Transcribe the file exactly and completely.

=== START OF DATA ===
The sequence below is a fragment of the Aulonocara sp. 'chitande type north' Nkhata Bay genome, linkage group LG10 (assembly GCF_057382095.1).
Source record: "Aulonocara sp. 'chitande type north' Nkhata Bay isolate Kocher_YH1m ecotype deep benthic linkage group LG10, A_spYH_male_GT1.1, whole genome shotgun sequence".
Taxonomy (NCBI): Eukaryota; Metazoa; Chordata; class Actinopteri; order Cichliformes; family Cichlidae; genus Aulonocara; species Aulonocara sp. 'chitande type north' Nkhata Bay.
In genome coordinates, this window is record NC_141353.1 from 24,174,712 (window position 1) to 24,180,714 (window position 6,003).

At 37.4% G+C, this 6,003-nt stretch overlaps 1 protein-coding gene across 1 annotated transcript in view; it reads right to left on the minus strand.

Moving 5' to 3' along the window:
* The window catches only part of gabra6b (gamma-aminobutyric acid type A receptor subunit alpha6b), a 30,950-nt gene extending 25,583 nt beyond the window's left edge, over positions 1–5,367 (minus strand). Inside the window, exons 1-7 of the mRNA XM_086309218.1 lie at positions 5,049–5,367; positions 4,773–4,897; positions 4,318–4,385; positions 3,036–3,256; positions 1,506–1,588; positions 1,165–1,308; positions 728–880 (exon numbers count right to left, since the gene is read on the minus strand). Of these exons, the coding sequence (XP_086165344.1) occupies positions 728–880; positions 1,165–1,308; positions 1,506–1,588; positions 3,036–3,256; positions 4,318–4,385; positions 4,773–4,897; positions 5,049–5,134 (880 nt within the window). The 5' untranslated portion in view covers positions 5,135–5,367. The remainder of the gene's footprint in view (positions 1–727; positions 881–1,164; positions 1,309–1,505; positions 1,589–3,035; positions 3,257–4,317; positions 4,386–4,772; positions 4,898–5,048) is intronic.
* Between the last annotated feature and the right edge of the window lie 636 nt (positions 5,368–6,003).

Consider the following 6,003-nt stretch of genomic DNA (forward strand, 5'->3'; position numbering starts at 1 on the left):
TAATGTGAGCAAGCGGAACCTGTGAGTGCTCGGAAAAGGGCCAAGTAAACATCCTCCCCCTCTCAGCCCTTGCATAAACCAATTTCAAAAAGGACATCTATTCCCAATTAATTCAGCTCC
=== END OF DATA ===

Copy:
The sequence below is a fragment of the Aulonocara sp. 'chitande type north' Nkhata Bay genome, linkage group LG10 (assembly GCF_057382095.1).
Source record: "Aulonocara sp. 'chitande type north' Nkhata Bay isolate Kocher_YH1m ecotype deep benthic linkage group LG10, A_spYH_male_GT1.1, whole genome shotgun sequence".
Taxonomy (NCBI): Eukaryota; Metazoa; Chordata; class Actinopteri; order Cichliformes; family Cichlidae; genus Aulonocara; species Aulonocara sp. 'chitande type north' Nkhata Bay.
In genome coordinates, this window is record NC_141353.1 from 24,174,712 (window position 1) to 24,180,714 (window position 6,003).

At 37.4% G+C, this 6,003-nt stretch overlaps 1 protein-coding gene across 1 annotated transcript in view; it reads right to left on the minus strand.

Moving 5' to 3' along the window:
* The window catches only part of gabra6b (gamma-aminobutyric acid type A receptor subunit alpha6b), a 30,950-nt gene extending 25,583 nt beyond the window's left edge, over positions 1–5,367 (minus strand). Inside the window, exons 1-7 of the mRNA XM_086309218.1 lie at positions 5,049–5,367; positions 4,773–4,897; positions 4,318–4,385; positions 3,036–3,256; positions 1,506–1,588; positions 1,165–1,308; positions 728–880 (exon numbers count right to left, since the gene is read on the minus strand). Of these exons, the coding sequence (XP_086165344.1) occupies positions 728–880; positions 1,165–1,308; positions 1,506–1,588; positions 3,036–3,256; positions 4,318–4,385; positions 4,773–4,897; positions 5,049–5,134 (880 nt within the window). The 5' untranslated portion in view covers positions 5,135–5,367. The remainder of the gene's footprint in view (positions 1–727; positions 881–1,164; positions 1,309–1,505; positions 1,589–3,035; positions 3,257–4,317; positions 4,386–4,772; positions 4,898–5,048) is intronic.
* Between the last annotated feature and the right edge of the window lie 636 nt (positions 5,368–6,003).

Consider the following 6,003-nt stretch of genomic DNA (forward strand, 5'->3'; position numbering starts at 1 on the left):
TAATGTGAGCAAGCGGAACCTGTGAGTGCTCGGAAAAGGGCCAAGTAAACATCCTCCCCCTCTCAGCCCTTGCATAAACCAATTTCAAAAAGGACATCTATTCCCAATTAATTCAGCTCC